Blue Chip

Wild & Fast 996 Turbo

March 3, 2016
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The words “Porsche” and “bargain” don’t commonly go together. Calling practically any used Porsche a bargain will normally raise questions of its condition or if it came with a salvage title. Say the words “Porsche 911 Turbo” and “bargain” together and you’ll get an even more skeptical reaction. How can a 911 Turbo, the very Porsche that regularly puts down supercar 0-60 mph times and top speeds, be had for relatively cheap prices? The answer is simple economics.

For decades the 911 Turbo was a rare machine. From 1975-1980, just 7,348 were produced worldwide. From 1984-1989 Porsche made just 9,867 911 Turbos. Just 5,125 1991-1994 964 Turbos were built, and only 5,978 1996-1998 993 Turbos were made.

For the 2001-2005 996 generation 911, however, sales soared. Despite its six-figure price tag, a total of 22,062 996 Turbos were sold thanks to a generally robust economy. Since so many 996 Turbos were sold, the supply of them available is relatively high these days. The number of 996 Turbos (and 996s in general) available on the used market has created a buyer’s market. That’s why this generation of 911 Turbos can be had for as little as $30,000 these days. These prices have made owning a 911 Turbo accessible to more buyers.

Too Many Cooks Who Get it Right

“I think the floor for 996 Turbo prices has been reached, and they will start to go back up as all the prime, low mileage examples have been bought up,” said our featured car’s owner, Ravi Dolwani of Newport Beach, California.

When he first set out to buy a 911 Turbo, Dolwani was torn between a boosted 996 or 997. After searching online for several months, Dolwani thought he found the perfect car: a very clean Basalt Black 996 Turbo with only 12,000 miles listed for just under $50,000. But the demand for such a low-mileage and well-priced car did not work in his favor.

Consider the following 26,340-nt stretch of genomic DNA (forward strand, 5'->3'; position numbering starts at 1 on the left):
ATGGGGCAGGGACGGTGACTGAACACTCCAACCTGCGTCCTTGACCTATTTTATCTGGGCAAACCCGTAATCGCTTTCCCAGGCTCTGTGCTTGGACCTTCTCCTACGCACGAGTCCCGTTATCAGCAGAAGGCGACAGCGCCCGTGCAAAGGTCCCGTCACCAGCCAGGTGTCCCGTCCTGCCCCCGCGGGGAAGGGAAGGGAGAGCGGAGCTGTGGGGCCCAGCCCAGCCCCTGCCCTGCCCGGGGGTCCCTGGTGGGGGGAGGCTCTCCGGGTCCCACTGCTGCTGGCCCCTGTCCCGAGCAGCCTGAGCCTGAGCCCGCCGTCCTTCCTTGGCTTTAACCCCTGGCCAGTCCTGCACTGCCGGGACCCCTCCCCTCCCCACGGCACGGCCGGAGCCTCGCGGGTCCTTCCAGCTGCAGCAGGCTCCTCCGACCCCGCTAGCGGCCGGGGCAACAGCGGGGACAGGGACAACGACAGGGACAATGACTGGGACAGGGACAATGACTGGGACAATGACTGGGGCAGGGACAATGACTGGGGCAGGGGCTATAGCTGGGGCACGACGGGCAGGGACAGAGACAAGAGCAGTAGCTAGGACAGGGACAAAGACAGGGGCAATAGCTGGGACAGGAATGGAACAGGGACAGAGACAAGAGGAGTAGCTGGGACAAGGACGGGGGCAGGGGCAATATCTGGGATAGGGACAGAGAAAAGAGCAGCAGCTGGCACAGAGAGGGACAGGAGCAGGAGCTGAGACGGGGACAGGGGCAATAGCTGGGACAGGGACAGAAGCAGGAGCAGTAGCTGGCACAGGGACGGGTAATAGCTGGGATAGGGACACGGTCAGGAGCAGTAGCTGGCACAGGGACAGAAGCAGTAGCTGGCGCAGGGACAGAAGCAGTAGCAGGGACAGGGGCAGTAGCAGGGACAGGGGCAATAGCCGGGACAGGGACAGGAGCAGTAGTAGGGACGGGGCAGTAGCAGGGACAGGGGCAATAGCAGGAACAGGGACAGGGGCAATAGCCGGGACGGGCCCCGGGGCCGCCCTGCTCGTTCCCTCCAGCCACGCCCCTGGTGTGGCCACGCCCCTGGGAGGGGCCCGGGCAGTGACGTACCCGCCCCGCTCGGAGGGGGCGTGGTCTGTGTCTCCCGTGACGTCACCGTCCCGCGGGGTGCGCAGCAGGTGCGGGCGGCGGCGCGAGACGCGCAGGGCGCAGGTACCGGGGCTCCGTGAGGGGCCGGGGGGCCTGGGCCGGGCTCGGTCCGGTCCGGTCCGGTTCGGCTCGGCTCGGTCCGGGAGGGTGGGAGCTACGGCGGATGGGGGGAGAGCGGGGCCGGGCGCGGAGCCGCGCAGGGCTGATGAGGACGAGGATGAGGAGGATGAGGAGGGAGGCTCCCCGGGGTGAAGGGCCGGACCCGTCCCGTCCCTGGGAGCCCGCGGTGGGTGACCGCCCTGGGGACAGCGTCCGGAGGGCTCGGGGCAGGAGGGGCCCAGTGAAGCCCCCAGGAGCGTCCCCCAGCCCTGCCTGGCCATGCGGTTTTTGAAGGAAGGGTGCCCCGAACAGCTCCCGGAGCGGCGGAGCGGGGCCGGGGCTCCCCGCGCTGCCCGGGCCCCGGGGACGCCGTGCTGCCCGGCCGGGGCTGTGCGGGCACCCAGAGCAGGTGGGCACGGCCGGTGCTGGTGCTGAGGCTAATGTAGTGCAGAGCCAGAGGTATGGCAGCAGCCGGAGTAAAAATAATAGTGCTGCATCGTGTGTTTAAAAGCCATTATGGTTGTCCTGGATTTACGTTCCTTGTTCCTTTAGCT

“While I was getting the keys for the test drive another potential buyer walked in and bought the car from right under me,” said Dolwani. When that deal didn’t work out, he continued to search for another car and found a listing for a heavily modified 996 Turbo on one of the Porsche forums. While tuned cars aren’t what every Porsche fan likes, a tweaked Turbo was just the sort of machine Dolwani envisioned himself driving on the backroads of Southern California.

Also from Issue 236

  • First Drive 2017 911 Carrera & Carrera S
  • 1972 911T 911S 2.7 Prototype Clone
  • 1955 356 Speedster-based Devin
  • Market Update: 1974-1989 911
  • Porsche Plane Engines
  • Jägermeister RSR
  • Turbocharging the 917
  • Porsche Water Cooling Systems
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